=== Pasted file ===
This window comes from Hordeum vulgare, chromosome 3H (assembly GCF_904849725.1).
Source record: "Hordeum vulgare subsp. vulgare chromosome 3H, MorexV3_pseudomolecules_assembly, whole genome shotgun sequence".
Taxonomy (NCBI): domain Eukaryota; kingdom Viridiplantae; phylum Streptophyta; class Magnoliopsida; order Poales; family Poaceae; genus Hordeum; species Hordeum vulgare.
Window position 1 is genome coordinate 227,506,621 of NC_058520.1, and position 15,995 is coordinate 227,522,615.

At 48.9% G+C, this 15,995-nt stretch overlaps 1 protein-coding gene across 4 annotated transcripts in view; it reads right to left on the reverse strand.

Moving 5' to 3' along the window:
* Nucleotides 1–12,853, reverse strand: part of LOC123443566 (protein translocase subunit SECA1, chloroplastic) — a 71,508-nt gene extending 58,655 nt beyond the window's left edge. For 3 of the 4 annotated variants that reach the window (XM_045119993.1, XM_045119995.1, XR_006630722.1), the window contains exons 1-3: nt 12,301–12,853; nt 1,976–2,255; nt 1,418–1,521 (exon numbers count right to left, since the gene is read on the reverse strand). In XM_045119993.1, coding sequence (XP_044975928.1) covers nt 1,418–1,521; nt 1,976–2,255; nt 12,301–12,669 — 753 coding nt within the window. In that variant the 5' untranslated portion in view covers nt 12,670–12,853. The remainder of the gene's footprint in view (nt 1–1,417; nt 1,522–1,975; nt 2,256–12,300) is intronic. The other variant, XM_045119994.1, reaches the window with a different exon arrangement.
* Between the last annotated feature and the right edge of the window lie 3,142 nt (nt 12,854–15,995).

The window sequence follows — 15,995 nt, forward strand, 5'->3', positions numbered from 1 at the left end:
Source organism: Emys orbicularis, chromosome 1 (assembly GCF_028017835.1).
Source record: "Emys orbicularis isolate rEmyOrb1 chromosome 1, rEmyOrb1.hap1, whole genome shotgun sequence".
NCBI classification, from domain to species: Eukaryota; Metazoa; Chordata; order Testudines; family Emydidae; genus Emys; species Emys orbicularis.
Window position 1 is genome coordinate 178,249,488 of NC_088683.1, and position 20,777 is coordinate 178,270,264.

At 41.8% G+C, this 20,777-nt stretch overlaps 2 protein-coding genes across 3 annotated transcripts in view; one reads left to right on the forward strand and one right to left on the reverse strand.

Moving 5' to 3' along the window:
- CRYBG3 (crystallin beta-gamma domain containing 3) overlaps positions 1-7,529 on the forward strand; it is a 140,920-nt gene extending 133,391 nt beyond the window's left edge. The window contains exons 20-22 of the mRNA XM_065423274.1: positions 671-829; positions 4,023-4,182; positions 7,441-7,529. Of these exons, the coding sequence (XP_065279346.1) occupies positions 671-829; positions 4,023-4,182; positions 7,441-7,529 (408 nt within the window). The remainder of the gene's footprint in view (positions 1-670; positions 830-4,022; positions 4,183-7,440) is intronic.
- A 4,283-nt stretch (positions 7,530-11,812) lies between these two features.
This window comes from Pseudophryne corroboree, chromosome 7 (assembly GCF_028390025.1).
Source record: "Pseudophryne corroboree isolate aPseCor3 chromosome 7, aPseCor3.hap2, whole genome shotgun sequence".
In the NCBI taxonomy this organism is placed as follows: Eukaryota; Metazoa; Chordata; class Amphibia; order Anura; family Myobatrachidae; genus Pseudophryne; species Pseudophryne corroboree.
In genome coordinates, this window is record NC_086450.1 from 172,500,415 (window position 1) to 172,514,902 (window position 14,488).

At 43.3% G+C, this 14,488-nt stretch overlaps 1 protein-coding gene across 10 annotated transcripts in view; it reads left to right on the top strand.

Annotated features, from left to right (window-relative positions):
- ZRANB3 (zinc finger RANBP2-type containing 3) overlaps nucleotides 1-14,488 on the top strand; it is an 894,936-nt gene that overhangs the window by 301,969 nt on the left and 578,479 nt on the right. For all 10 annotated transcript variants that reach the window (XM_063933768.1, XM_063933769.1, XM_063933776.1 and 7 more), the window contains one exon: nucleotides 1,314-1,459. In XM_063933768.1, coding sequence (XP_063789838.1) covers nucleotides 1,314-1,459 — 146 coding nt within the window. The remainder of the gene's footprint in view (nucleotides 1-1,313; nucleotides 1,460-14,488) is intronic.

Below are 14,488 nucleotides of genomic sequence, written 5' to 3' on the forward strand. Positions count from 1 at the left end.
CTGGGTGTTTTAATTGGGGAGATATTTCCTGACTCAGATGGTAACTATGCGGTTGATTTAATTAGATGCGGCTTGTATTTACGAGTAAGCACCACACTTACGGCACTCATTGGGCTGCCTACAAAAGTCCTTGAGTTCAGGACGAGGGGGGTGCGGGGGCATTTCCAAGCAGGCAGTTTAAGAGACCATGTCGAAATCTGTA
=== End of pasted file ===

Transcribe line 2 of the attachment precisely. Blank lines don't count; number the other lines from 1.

Source record: "Hordeum vulgare subsp. vulgare chromosome 3H, MorexV3_pseudomolecules_assembly, whole genome shotgun sequence".